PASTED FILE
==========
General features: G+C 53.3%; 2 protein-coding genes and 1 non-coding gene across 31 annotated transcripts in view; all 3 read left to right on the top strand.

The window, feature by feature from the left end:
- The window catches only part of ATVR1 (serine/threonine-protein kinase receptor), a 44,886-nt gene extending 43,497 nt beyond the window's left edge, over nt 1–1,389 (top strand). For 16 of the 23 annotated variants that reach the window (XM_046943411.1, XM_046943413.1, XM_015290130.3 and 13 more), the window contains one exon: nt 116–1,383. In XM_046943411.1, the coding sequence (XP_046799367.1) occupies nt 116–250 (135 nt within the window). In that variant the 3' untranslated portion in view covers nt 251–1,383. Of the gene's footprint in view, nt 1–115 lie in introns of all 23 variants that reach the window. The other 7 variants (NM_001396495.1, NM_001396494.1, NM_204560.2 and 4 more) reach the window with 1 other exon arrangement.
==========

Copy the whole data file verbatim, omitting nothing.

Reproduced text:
General features: G+C 53.3%; 2 protein-coding genes and 1 non-coding gene across 31 annotated transcripts in view; all 3 read left to right on the top strand.

The window, feature by feature from the left end:
- The window catches only part of ATVR1 (serine/threonine-protein kinase receptor), a 44,886-nt gene extending 43,497 nt beyond the window's left edge, over nt 1–1,389 (top strand). For 16 of the 23 annotated variants that reach the window (XM_046943411.1, XM_046943413.1, XM_015290130.3 and 13 more), the window contains one exon: nt 116–1,383. In XM_046943411.1, the coding sequence (XP_046799367.1) occupies nt 116–250 (135 nt within the window). In that variant the 3' untranslated portion in view covers nt 251–1,383. Of the gene's footprint in view, nt 1–115 lie in introns of all 23 variants that reach the window. The other 7 variants (NM_001396495.1, NM_001396494.1, NM_204560.2 and 4 more) reach the window with 1 other exon arrangement.